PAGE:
Security with Arthur was always deceptive; the more defenseless his position appeared, the surer it was that he was actually unassailable. This flat had the layer provided by building management (laughable), the layer Arthur created to give the unwary the impression he was simply a cautious layman (no challenge for a man of Eames' talents), and an additional layer that would have been fiendishly difficult for anyone else, but which incorporated elements of Arthur's work in Dubai, in Jalisco, and in that travesty of Jenkins' in Miami.
Undoing the last trip-switch, Eames counted over the personnel and determined that he was the only one who'd worked with Arthur in all three of those jobs. Strange coincidence.
As he glided across the dim living room toward the bedroom passage, it occurred to him that he might find Arthur home and not alone. The thought made him shudder; horrible to think of a civilian getting between him and an armed and alarmed Arthur.
But Arthur was sleeping restlessly in the precise center of the bed, and alone.
Eames hadn't seen as many awakenings as Arthur -- no one had -- but he'd seen a fair few, and he knew Arthur's pattern. Noisier breaths, and then with consciousness an information-gathering stillness while he used all his other senses to make a risk assessment for thirty to sixty seconds before he opened his eyes, just in case others might not know he was awake. Someone who didn't know him would think he was still dreaming.
Immediately Eames could see that he knew he wasn't alone. At about the twenty-second mark, he figured out who was with him. By gait, by smell; who knew how he could identify Eames with his eyes shut?
There was nothing so flattering as a visible relaxation, but he stopped shamming sleep-breathing rhythm. The next step would be to open his eyes. Fairly confident now that such a move wouldn't result in his head being separated from his body, Eames sat down on the edge of the bed, placing one hand next to Arthur's crumpled and abused pillow, leaning over Arthur's sleep-creased face.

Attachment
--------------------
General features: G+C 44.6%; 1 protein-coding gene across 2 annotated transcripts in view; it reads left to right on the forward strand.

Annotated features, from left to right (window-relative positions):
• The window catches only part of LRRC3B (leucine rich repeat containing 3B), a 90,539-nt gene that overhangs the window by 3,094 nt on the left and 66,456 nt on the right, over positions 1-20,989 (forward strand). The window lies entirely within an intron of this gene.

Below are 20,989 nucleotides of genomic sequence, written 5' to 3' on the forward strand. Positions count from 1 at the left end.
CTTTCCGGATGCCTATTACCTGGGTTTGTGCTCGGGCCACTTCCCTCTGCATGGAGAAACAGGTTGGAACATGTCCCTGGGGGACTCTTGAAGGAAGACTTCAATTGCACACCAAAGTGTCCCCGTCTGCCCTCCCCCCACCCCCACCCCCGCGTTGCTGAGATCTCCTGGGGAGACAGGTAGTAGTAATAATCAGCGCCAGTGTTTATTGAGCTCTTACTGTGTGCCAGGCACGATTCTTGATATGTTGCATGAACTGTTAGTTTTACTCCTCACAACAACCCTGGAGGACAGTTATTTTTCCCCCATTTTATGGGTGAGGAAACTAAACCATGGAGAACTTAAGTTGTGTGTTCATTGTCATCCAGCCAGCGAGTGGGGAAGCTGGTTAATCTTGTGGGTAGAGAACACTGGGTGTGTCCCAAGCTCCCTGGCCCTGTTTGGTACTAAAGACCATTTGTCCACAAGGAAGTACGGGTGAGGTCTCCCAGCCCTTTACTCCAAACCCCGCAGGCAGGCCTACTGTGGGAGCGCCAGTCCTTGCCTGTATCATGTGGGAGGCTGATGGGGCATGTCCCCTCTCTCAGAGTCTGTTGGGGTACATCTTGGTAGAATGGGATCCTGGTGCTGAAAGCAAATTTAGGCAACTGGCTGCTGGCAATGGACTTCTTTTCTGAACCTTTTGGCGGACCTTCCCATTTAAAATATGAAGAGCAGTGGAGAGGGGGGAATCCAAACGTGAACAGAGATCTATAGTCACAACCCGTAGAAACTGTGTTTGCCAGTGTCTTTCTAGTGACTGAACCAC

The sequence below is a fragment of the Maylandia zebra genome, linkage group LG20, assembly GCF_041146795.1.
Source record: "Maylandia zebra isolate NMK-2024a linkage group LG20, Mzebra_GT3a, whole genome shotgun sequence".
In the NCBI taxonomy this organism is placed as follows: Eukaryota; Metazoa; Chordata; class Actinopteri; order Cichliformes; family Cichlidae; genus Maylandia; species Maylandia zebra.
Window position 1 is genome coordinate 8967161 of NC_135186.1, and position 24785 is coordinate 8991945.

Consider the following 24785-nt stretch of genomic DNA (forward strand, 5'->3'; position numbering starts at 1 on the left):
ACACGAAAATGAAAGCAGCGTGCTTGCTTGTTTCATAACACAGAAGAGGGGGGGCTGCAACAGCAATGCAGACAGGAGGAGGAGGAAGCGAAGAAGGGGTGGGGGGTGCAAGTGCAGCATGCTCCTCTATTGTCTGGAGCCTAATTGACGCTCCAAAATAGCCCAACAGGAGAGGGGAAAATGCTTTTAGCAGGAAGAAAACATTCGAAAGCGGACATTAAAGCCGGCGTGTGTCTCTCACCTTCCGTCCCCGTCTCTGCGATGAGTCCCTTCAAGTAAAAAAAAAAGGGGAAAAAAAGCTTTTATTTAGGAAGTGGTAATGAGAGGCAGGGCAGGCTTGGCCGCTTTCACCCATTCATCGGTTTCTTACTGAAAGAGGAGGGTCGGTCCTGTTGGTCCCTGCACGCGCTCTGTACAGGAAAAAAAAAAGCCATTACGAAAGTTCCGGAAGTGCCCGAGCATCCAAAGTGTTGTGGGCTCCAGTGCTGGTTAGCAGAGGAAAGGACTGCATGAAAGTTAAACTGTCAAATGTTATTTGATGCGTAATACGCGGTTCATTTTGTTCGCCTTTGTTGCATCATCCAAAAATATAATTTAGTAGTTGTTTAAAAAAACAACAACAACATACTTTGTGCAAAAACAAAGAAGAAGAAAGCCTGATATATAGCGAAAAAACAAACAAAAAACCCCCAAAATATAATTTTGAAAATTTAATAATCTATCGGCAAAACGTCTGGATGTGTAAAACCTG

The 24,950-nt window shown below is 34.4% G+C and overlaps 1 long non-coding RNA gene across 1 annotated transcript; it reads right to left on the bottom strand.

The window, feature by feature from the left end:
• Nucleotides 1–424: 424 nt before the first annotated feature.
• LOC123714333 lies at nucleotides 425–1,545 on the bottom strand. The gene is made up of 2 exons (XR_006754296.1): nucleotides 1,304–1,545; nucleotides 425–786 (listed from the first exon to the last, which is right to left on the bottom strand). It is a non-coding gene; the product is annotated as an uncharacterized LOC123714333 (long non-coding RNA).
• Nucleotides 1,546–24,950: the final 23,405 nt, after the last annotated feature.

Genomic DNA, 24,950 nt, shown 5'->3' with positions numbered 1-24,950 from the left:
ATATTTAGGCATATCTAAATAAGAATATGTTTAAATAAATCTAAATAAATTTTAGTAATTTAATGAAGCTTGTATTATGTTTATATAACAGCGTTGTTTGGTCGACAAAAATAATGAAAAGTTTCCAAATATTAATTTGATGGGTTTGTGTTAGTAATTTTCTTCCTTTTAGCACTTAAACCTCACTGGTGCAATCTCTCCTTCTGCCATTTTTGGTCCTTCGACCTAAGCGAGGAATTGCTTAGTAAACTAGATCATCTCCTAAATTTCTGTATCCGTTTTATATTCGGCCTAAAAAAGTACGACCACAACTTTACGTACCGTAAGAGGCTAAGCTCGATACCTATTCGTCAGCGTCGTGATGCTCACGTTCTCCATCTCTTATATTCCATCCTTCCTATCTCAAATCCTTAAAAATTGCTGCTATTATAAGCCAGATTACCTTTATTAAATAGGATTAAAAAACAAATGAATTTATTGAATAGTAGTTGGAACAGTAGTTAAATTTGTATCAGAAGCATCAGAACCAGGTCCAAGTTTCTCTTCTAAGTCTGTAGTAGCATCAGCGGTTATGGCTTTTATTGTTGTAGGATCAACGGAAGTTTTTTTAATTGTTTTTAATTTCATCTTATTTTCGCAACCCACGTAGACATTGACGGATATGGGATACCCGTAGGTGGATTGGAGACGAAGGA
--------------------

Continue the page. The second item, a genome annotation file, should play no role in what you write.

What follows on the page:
Arthur opened his eyes halfway. "To what do I owe this dubious pleasure?"
"I was in the neighborhood on business."
"On business, eh?" Arthur's diction was as crisp as ever, but his voice was soft with sleep.
Eames swallowed. "Important business. In Dubuque."
"*East* Dubuque." And evidently the 'ue' was silent, not like Albuquerque at all. "Then I won't go to any trouble to make it worth your trip." And quick as thought, Arthur was up on his elbows with his face against Eames' flies.
"Jesus, Arthur." Arthur's breath was warm and his lips were insistent. Eames looked down on his bedhead and his naked shoulders and the knob where his neck bent. Once, before Sevastopol, he'd been used to think of himself as more spontaneous than Arthur, more likely to take a person off guard. "Thought you might like to talk."
Arthur raised his head, mouth straight but eyes mischievous. His hand cradled Eames' cock warmly through his travel-grubby trousers. "Unzip for me first, and then you're welcome to tell me anything that's on your mind."
But who could have anything on his mind after something like this? Eames unfastened his flies with speed. Arthur touched the red silk of his pants and made a noise that Eames cautiously interpreted as half amused and half aroused, but before Eames could make yet another defense of the occasional touch of color, Arthur had thumbed down the elastic and pulled Eames' cock into his mouth with such lush softness that Eames had no argument left in him at all.
"Fuck," he said instead, reverently and unsteadily. Arthur was good with an uncut cock, very good, not rough but not intimidated. "Fuck, Arthur, let me watch you," Eames gritted out, and Arthur took a fast breath and angled his head so Eames could see the delicate workings of his lips, the occasional secret glimpse of his tongue. His eyes were shut, his lashes a smudge against his flushed cheek. Eames looked down the line of his spine and then pulled his own shirt and vest over his head at once, desperate for the feel of Arthur's skin.
It knocked Arthur's mouth off his cock when he jackknifed down to put his lips on that knob at the top of his spine. The skin felt thin there, as though only the smallest membrane separated Eames' mouth from Arthur's pulsing blood. It was intoxicating, that vulnerability -- confusing, necessary -- and Eames shrugged out of his trousers and pants and followed it down Arthur's body.